Fetz said it can be difficult for him to provide this kind of mentorship behind the conductor’s podium, so he really appreciates the degree to which his professional musicians have worked to build a relationship with the students.
“It’s a great atmosphere,” he said. “The dynamic and the atmosphere are really positive. Everyone supports each other a lot.”
The San Juan College Symphonic Band will wrap up the music department’s spring concert series next week with its own performance. Fetz said this program will feature eight tracks, almost all of which he described as passionate, fast-paced and energetic.
The list includes “Celebration and Song” by Robert Sheldon, “Circus Bee March” by Henry Fillmore, “Come Thou Fount of Every Blessing” by Randall Standridge, “Counterbalance” by Todd Stalter and “March from Symphonic Suite” by Clifton Williams. A highlight of the concert will be a solo performance on alto saxophone by Farmington High School band manager Alex Olivas on Bernhard Heiden’s “Diversion,” a piece that Fetz says is filled with hills and valleys.
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“He looks amazing,” Fetz said of Olivas’ performance on the play. “He’s an awesome player.”
The concert will also include a performance of “The Hounds of Spring, a Concert Overture for Winds” by Alfred Reed, which Fetz says is very appropriate for this time of year. Fetz said Robert Longfield’s arrangement will put the whole symphony to good use.
“Every section is presented, and it’s a very celebratory piece,” he said.
Fetz said the college’s music department survived the COVID-19 pandemic in remarkable condition, given the kinds of restrictions that have been placed on musicians’ ability to work with each other over the two last years.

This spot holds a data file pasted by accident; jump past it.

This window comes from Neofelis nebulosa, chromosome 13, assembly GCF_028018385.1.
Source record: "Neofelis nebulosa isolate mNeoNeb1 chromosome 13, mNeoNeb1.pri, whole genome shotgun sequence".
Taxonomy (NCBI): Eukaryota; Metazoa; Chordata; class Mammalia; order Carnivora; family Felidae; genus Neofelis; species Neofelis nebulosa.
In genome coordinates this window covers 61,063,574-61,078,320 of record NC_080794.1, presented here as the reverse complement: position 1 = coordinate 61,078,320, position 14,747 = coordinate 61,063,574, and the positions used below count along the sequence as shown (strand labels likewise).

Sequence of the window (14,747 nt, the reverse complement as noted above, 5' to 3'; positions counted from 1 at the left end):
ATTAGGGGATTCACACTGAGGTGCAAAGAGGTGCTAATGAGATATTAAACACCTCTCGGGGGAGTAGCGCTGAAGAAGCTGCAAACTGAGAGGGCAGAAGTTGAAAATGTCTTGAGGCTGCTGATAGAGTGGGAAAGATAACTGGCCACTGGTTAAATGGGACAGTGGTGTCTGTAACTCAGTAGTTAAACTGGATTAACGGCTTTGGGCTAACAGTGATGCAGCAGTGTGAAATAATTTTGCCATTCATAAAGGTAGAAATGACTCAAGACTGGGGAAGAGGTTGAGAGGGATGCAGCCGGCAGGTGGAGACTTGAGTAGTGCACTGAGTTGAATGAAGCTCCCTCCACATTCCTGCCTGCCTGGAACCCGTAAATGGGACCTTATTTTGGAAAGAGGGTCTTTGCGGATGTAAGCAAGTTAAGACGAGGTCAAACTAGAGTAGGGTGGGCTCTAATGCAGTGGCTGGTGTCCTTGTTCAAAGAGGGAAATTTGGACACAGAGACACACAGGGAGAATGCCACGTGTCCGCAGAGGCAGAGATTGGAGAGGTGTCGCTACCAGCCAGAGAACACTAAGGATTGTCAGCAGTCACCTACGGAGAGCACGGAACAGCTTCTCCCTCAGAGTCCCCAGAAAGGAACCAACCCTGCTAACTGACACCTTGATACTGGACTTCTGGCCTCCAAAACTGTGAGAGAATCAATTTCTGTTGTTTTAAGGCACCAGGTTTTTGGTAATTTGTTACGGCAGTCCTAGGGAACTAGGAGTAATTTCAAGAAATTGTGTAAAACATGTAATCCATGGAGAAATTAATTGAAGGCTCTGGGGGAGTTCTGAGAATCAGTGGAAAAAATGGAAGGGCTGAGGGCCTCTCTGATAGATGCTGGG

In fact, enrollment in two of the introductory online music courses he runs has never been higher, he said, and he hopes that’s a sign the department is on. the point of rebounding considerably.
Fetz said his department has made progress despite the pandemic, which he says is obvious to anyone who regularly attends the department’s end-of-semester performances.
“(The composition of the bands) changes from semester to semester, but in the seven years that I have been here, we have continued to grow with each semester and each series of concerts,” he said. he declares. “People I’ve spoken to have said that each gig just gets better and better and the musicians are better and more inventive. … It’s just great to have everyone back in the fold and see everyone again. .”
The San Juan College Orchestra performs at 7 p.m. on Friday, April 29 at the Henderson Performing Arts Center Performance Hall on the college campus, 4601 College Blvd. in Farmington. The San Juan College Symphonic Band will perform at 7 p.m. Friday, May 6 at the same location. Tickets for both concerts are $8 for adults and $6 for students and seniors. They can be purchased online at sanjuancollege.edu/events or in person at the college bookstore or box office.
Mike Easterling can be reached at 505-564-4610 or email@example.com. Support local journalism with a digital subscription: http://bit.ly/2I6TU0e.